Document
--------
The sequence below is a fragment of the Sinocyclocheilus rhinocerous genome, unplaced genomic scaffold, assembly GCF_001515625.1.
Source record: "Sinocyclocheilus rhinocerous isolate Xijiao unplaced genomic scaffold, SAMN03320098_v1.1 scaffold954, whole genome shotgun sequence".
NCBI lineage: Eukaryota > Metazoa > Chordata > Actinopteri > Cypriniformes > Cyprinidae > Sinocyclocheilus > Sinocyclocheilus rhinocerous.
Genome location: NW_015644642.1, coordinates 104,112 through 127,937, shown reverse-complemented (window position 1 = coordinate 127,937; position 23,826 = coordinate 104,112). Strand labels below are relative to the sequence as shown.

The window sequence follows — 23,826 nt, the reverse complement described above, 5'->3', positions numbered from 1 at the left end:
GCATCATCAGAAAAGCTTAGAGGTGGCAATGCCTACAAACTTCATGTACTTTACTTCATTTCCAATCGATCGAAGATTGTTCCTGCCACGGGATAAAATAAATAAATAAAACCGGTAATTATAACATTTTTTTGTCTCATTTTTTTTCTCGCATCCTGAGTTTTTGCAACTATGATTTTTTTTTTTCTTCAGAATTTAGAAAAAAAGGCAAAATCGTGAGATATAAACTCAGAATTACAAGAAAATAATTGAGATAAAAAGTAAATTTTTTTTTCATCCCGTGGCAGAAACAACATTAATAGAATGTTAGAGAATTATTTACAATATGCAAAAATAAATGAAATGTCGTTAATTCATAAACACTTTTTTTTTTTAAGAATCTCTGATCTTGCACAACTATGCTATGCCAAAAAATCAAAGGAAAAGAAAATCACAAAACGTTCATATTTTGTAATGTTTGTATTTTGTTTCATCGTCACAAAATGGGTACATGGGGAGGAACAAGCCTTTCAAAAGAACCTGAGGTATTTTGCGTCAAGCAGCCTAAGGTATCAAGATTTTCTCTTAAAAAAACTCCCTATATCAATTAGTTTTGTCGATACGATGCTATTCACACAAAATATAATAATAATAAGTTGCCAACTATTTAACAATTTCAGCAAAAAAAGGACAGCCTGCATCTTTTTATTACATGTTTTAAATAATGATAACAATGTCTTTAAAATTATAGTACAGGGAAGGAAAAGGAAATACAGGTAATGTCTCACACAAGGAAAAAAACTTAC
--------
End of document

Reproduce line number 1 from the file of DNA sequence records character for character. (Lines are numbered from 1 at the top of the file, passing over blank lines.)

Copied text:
The sequence below is a fragment of the Sinocyclocheilus rhinocerous genome, unplaced genomic scaffold, assembly GCF_001515625.1.